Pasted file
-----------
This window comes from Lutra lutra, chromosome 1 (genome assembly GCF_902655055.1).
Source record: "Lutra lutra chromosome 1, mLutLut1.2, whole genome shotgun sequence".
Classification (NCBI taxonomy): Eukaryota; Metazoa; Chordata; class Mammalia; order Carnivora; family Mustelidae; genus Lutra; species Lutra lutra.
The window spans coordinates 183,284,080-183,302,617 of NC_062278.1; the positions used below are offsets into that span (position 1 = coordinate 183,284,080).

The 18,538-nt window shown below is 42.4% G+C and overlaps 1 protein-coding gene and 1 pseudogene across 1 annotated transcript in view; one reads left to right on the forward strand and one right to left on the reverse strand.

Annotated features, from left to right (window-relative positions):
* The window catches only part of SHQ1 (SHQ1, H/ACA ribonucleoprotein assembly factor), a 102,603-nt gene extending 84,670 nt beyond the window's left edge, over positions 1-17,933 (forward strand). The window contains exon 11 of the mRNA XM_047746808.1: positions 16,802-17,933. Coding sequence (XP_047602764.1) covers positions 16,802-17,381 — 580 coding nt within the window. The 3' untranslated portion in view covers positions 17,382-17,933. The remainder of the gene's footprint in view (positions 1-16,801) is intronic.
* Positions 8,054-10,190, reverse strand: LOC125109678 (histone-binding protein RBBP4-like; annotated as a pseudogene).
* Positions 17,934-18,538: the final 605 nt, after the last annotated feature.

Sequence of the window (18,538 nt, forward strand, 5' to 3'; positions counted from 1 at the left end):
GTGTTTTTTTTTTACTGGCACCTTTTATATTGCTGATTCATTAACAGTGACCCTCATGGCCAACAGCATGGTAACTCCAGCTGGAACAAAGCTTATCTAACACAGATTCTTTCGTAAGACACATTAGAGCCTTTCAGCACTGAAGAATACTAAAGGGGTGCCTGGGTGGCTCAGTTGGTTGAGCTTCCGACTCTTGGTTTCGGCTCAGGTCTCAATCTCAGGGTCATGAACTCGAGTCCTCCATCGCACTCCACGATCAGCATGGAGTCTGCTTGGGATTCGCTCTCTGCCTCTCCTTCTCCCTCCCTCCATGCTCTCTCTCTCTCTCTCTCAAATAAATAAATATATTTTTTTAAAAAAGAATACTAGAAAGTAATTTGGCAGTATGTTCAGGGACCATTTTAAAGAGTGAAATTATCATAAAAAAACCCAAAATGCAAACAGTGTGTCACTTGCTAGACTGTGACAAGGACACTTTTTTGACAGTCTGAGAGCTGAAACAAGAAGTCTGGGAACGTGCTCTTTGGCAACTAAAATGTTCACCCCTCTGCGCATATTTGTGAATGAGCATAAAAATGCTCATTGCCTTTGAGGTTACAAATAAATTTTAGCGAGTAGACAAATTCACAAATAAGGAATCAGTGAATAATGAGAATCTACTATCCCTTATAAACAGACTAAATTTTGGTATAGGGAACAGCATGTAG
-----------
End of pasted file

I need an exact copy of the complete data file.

This window comes from Lutra lutra, chromosome 1 (genome assembly GCF_902655055.1).
Source record: "Lutra lutra chromosome 1, mLutLut1.2, whole genome shotgun sequence".
Classification (NCBI taxonomy): Eukaryota; Metazoa; Chordata; class Mammalia; order Carnivora; family Mustelidae; genus Lutra; species Lutra lutra.
The window spans coordinates 183,284,080-183,302,617 of NC_062278.1; the positions used below are offsets into that span (position 1 = coordinate 183,284,080).

The 18,538-nt window shown below is 42.4% G+C and overlaps 1 protein-coding gene and 1 pseudogene across 1 annotated transcript in view; one reads left to right on the forward strand and one right to left on the reverse strand.

Annotated features, from left to right (window-relative positions):
* The window catches only part of SHQ1 (SHQ1, H/ACA ribonucleoprotein assembly factor), a 102,603-nt gene extending 84,670 nt beyond the window's left edge, over positions 1-17,933 (forward strand). The window contains exon 11 of the mRNA XM_047746808.1: positions 16,802-17,933. Coding sequence (XP_047602764.1) covers positions 16,802-17,381 — 580 coding nt within the window. The 3' untranslated portion in view covers positions 17,382-17,933. The remainder of the gene's footprint in view (positions 1-16,801) is intronic.
* Positions 8,054-10,190, reverse strand: LOC125109678 (histone-binding protein RBBP4-like; annotated as a pseudogene).
* Positions 17,934-18,538: the final 605 nt, after the last annotated feature.

Sequence of the window (18,538 nt, forward strand, 5' to 3'; positions counted from 1 at the left end):
GTGTTTTTTTTTTACTGGCACCTTTTATATTGCTGATTCATTAACAGTGACCCTCATGGCCAACAGCATGGTAACTCCAGCTGGAACAAAGCTTATCTAACACAGATTCTTTCGTAAGACACATTAGAGCCTTTCAGCACTGAAGAATACTAAAGGGGTGCCTGGGTGGCTCAGTTGGTTGAGCTTCCGACTCTTGGTTTCGGCTCAGGTCTCAATCTCAGGGTCATGAACTCGAGTCCTCCATCGCACTCCACGATCAGCATGGAGTCTGCTTGGGATTCGCTCTCTGCCTCTCCTTCTCCCTCCCTCCATGCTCTCTCTCTCTCTCTCTCAAATAAATAAATATATTTTTTTAAAAAAGAATACTAGAAAGTAATTTGGCAGTATGTTCAGGGACCATTTTAAAGAGTGAAATTATCATAAAAAAACCCAAAATGCAAACAGTGTGTCACTTGCTAGACTGTGACAAGGACACTTTTTTGACAGTCTGAGAGCTGAAACAAGAAGTCTGGGAACGTGCTCTTTGGCAACTAAAATGTTCACCCCTCTGCGCATATTTGTGAATGAGCATAAAAATGCTCATTGCCTTTGAGGTTACAAATAAATTTTAGCGAGTAGACAAATTCACAAATAAGGAATCAGTGAATAATGAGAATCTACTATCCCTTATAAACAGACTAAATTTTGGTATAGGGAACAGCATGTAG